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Getting Started


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4 Getting Started

4.1  How long does it take to learn Erlang?

It depends. (did you expect anything else?)

With an imperative language background (e.g. C, Python, Java, C++, Pascal, PERL, etc.), it takes most people about a week before they can write nontrivial programs, about a month to feel really comfortable and a few months before feeling ready to take on something big by themselves. It helps a lot to have someone who knows how to use Erlang around for some hand-holding.

With a background which includes another declarative language (Lisp, Prolog, Haskell, Scheme, etc.), you'll be able to hack Erlang code straight away, though learning to take advantage of the fault tolerance and concurrency takes a while.

4.2  How can I learn Erlang?

Many people learn on their own, using a book or an online tutorial, often in conjunction with posting to the erlang-questions mailing list or #erlang IRC channel on

Learn You Some Erlang is an easy-going tutorial which takes a day or two to get through. Alternatively, there's a spartan online tutorial.

Any of the Erlang books can also be used as tutorials.

The Erlang distribution includes a step-by-step getting started guide. This is also online.

Ericsson run training courses for Ericsson employees. run training courses (primarily in London and Stockholm, but also in the US, Asia and Australia) aimed at businesses. These are often in conjunction with the yearly Erlang User Conference.

Many universities run courses either partly or wholly about Erlang. Courses about functional programming are also useful for getting a solid grounding which will then let you easily learn Erlang by yourself.

4.3  What does "hello world" look like?

Here's one way to write hello world:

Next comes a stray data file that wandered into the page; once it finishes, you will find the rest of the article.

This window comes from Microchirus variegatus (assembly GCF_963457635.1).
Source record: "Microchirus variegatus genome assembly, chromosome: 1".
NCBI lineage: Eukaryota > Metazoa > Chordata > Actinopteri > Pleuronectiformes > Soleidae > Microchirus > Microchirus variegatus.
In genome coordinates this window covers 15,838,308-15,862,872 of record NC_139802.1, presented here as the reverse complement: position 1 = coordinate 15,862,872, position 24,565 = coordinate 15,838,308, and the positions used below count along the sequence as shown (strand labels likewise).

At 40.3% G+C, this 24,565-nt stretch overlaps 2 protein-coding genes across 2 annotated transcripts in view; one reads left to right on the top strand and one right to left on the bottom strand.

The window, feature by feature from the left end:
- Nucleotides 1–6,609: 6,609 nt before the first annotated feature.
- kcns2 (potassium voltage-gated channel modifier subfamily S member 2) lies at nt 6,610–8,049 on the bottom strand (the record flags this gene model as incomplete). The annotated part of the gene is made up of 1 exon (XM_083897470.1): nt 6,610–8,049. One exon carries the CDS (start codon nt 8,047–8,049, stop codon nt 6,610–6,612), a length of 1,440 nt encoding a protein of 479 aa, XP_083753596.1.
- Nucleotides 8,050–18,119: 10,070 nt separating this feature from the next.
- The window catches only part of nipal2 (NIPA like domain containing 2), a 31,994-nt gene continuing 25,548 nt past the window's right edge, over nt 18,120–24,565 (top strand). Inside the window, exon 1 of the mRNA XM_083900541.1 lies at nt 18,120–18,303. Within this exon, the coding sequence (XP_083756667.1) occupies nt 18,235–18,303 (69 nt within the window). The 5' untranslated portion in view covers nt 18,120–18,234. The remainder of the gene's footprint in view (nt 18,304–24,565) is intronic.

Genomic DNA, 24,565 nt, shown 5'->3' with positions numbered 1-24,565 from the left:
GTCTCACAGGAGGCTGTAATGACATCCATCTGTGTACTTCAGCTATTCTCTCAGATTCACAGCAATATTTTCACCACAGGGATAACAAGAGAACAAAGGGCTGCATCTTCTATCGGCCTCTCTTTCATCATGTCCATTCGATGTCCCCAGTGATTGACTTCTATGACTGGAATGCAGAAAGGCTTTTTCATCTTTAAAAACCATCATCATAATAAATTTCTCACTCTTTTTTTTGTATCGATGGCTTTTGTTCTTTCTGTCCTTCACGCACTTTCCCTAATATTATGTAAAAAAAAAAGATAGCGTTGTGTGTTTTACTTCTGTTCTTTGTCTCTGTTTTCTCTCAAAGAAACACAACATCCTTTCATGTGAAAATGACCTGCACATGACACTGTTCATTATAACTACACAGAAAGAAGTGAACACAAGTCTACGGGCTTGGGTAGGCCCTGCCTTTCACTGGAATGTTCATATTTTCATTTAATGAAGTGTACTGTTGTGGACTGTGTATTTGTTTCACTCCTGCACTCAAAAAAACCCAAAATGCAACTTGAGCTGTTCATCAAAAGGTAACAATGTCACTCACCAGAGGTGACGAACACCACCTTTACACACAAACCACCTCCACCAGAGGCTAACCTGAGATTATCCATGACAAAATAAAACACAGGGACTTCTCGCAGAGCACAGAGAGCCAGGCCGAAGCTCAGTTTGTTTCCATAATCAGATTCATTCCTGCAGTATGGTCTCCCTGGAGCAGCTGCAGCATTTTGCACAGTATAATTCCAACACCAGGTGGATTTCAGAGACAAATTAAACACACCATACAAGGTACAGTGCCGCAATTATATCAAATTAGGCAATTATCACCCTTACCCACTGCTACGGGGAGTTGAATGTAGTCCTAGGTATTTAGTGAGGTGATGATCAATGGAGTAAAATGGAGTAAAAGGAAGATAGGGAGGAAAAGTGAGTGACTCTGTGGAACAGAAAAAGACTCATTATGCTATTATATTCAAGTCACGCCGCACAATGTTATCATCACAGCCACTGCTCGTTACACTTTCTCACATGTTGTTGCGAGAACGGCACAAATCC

hello_world() -> io:fwrite("hello, world\n").

To compile this, save it in a file called hello.erl and compile it from the erlang shell. Don't forget the full-stop ("period" in American English) at the end of each command, as shown:

	Erlang (BEAM) emulator version 4.9.1 [source]

	Eshell V4.9.1  (abort with ^G)
	1> c(hello).

(on unix systems you start the erlang shell by typing "erl" at the command line. On Windows, open a command prompt window and type "werl", or find the Erlang icon in the programs menu). To run the program from the Erlang shell:

	2> hello:hello_world().
	hello, world

4.4  How do I quit the Erlang shell?

To shut a system down cleanly, use init:stop().

Some quick ways are evaluating halt(). or Control+\.

Control+C and Control+G give you access to menus.

4.5  Why does Erlang print "ok" after my program's output?

The Erlang shell works by reading an Erlang expression, evaluating it, printing the result and looping for another expression, i.e. a REPL shell.

The io:fwrite() function does two things. It prints out "hello world" and it returns the value ok.

So, when you execute io:fwrite("hello, world\n") in the shell, the fwrite function prints the first line and the shell prints the return value, ok. This can be avoided by running Erlang without a shell.